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Implant rupture: is revision surgery needed on both breasts or just one?
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Implant rupture: is revision surgery needed on both breasts or just one?

24th Jun 2019

 

A complication that can occur after breast implant surgery is the rupture of the implants. The breast implants used nowadays are safe and FDA approved, so the rupture of the implants is actually a complication with a low incidence rate, despite urban myths. Implants don’t rupture or explode when the patient is on a flight or if the patient falls on their breasts. However, intense pressure on the breasts can cause the rupture of the implants. This type of pressure can occur when a mammogram is performed. Mammograms are recommended to be taken yearly for patients who get breast implants, especially if they are over 40 years old. The pressure exercised on the breasts during the procedure can be enough to trigger implant rupture; however, this will be prevented if you tell the technician performing the procedure that you have breast implants.

The rupture of the implants can also occur because of the improper handling of the implant during surgery or because of the poor quality of the implants used. At the same time, after the warranty period expires, the implants might rupture due to old age. Whatever the reason behind the rupture might be, the patient will be asked to have an MRI to diagnose the rupture of the implants, and then revision surgery will be scheduled.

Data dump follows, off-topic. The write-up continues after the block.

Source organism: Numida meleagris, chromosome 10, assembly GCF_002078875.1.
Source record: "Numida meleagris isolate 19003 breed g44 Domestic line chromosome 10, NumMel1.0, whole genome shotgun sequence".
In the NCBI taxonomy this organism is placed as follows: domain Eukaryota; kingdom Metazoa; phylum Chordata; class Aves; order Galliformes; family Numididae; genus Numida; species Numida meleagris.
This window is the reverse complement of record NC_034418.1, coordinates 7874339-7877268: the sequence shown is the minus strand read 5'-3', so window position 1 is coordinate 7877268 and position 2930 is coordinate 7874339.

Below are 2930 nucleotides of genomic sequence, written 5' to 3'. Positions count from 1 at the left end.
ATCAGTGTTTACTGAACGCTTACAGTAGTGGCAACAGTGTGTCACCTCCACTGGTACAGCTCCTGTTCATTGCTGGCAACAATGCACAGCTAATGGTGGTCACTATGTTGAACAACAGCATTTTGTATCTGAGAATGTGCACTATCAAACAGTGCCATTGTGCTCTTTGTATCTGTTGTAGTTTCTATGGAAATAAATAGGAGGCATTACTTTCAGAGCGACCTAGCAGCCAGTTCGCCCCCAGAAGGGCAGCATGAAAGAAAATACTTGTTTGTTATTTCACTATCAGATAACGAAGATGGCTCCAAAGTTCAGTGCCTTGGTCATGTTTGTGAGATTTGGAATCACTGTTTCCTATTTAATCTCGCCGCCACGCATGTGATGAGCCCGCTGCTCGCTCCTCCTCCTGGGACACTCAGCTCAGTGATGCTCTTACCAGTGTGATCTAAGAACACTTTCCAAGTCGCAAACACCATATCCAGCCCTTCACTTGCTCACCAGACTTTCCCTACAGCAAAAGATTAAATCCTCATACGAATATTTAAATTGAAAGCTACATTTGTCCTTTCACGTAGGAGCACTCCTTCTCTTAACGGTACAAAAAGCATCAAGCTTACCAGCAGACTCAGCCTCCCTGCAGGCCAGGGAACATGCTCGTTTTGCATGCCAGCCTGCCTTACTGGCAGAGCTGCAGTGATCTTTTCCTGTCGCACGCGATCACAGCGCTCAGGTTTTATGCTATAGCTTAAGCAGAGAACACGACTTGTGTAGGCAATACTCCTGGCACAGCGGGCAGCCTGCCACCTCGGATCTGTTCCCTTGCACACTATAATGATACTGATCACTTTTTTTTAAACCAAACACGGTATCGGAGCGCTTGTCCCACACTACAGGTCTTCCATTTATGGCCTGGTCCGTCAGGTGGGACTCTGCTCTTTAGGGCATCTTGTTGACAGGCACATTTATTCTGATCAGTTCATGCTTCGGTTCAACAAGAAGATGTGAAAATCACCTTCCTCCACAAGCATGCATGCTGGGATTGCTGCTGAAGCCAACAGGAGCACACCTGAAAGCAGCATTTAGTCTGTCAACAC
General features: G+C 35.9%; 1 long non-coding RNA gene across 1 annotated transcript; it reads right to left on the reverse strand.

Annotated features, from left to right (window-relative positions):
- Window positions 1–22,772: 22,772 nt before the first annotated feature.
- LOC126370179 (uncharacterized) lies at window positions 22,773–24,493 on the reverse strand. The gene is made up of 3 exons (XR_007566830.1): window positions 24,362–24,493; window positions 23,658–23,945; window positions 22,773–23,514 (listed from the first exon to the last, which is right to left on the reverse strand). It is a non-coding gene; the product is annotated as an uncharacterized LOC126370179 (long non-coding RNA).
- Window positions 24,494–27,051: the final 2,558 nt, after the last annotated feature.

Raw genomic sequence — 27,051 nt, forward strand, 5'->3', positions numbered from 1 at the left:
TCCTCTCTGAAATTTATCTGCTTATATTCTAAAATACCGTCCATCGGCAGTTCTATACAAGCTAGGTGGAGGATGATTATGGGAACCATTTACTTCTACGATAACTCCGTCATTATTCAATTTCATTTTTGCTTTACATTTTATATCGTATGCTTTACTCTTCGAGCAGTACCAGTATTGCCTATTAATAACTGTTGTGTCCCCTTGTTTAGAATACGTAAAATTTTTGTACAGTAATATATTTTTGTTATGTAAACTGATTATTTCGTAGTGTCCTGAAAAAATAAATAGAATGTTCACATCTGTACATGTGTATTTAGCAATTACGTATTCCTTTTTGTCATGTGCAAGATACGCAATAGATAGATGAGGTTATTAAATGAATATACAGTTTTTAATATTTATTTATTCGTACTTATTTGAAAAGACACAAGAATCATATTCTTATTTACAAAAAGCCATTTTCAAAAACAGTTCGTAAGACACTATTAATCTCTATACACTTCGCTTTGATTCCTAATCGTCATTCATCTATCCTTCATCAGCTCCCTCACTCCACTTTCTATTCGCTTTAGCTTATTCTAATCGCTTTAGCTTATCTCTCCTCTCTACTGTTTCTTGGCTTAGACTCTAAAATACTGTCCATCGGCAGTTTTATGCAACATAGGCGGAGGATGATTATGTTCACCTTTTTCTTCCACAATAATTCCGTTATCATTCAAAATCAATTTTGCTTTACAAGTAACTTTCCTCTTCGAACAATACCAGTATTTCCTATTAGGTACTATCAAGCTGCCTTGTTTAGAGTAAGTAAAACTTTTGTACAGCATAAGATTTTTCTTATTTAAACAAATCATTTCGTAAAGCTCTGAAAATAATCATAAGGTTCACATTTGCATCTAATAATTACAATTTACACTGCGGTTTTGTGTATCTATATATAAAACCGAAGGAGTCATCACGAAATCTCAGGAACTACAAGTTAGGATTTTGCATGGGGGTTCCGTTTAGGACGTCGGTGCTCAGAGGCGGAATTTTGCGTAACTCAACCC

While it is not dangerous to stay with a ruptured implant inside the breasts, this might not be a desirable condition for most patients as the aesthetic results of the procedure might be compromised. When saline solution implants rupture, the patient will practically be left with an empty breast as the filling substance will be reabsorbed by the body. When silicone implants are used, the silicone won’t spread in the breasts, but it might trigger an unsightly appearance of the breasts.

Many patients want to know if the procedure to remove and replace the implants will be performed on both breasts or just one. The answer to this question is not so straightforward as different cases would call for different decisions. For example, if we are talking about a saline solution implant that has ruptured, the plastic surgeon will only perform surgery on one breast; the one with the broken implant and insert a new silicone capsule that will be filled with saline solution. The same is valid for cases in which just one silicone implant has ruptured. However, if the rupture has occurred after the warranty expired or the patient has had the silicone implants for many years now, the plastic surgeon might recommend getting new implants for both breasts, even if the size and volume will be similar to what they had before. If the warranty of the implants has expired or the implants are closer to their expiration date when the revision surgery is scheduled, it is generally better to remove and replace them both.

 


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